His initial response was to despatch to the area an armoured reconnaissance column under Colonel Yaozo Azuma and an infantry regiment commanded by the respected Colonel Takemitsu Yamagata. On May 28th they were ordered to wipe out all Soviet forces inside the area from Nomonhan village to the Halha River, the Japanese claimed border. At the same time Kwantung Army command increased local air strength with the addition of two fighter and three medium bomber squadrons. These were becoming involved in daily combat with the also rapidly increasing number of Soviet planes. In the air the Japanese Ki 37 single wing fighters soon outclassed the Soviet I-15’s biplane (hero for the Nationalist air force in Spain).
On the ground it was a different story. The Soviets were indeed occupying the disputed land and built several ingenious underwater bridges in order to move reinforcements forward into well constructed defences. The Japanese suspected the bridges existence but had been unable to locate them. Geography favoured the Soviets. Both Azuma’s and Yamagata’s proposed lines of advance were over ground covered by several batteries of Soviet heavy artillery entrenched on Hara Heights, the undisputed Mongolian bank of the river.
An Enthusiastic Start
Azuma’s column departed Nomonhan around midnight on May 28th. Consisting of a sedan, a tankette, a detachment of Manchukuoan cavalry and several platoons of lorried infantry their aim was to find and destroy the bridges. They had a breezy start quickly advancing 10 miles. Two miles from the river they were ambushed by at least 30 Soviet tanks and armoured cars accompanying a rifle regiment. Azuma’s units became separated and scattered. Alerted by the noise Soviet artillery opened up and rained destruction. Although he clung on for several days, without resupply or communication with HQ, by the 30th Azuma was overrun. Few of his men were ever seen alive again.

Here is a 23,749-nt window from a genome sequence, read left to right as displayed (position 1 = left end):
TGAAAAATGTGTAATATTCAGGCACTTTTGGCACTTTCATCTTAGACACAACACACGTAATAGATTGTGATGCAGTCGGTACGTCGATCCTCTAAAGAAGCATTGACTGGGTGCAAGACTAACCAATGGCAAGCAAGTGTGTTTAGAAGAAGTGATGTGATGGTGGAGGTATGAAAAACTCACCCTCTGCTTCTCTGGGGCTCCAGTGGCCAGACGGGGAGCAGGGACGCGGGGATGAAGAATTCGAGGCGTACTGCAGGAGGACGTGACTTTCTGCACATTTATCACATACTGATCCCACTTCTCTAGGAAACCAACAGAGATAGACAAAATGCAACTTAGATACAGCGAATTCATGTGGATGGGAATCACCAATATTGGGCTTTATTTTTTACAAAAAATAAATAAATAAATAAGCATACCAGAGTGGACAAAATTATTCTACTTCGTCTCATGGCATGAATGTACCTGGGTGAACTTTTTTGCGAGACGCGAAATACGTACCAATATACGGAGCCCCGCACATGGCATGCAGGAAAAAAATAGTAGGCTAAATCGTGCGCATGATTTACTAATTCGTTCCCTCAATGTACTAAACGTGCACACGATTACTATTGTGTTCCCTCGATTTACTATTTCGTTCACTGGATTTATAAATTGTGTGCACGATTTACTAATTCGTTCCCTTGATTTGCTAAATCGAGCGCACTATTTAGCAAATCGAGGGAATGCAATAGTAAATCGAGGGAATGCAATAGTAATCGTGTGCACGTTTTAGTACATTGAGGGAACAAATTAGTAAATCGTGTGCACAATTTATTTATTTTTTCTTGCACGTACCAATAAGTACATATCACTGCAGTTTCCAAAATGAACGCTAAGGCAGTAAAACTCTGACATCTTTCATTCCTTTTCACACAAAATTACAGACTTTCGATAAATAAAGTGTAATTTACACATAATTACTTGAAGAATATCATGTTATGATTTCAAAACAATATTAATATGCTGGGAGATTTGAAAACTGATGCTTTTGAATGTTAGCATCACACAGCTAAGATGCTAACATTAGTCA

In his effort to advance down the river to meet Azuma, Yamagata’s regiment had its own problems. The terrain hadn’t been properly scouted and features easily misidentified in the dark. The Japanese had no clear idea where or in what strength the Soviet defences lay. Like Azuma Yamagata soon began to lose touch with many of his units who were encountering unexpectedly fierce Soviet resistance. By dawn on the 29th he knew his advance was stalled well short of his objective and the best he could accomplish was taking the main Soviet position opposing him. Despite desperately heroic attacks even this was beyond his capability and recognising this Komatsubara pulled Yamagata out on May 31st.
However the Japanese general would not let the matter lie, nor would his Kwantung Army superiors. Despite the explicit wishes of Imperial Army HQ in Tokyo not to enflame the situation Kwantung Army brought up heavier artillery, committed their few tanks (30 medium Type 89’s and 35 light Type95’s) and Komatsubara began planning an assault across the Halha with his entire division aimed at clearing Soviet artillery off the dominating Hara Heights. With mixed success Japanese bombers bombed Soviet airfields deep within Mongolia and the nimble Ki37’s fought numerous dogfights with ever increasing swarms of I 15’s.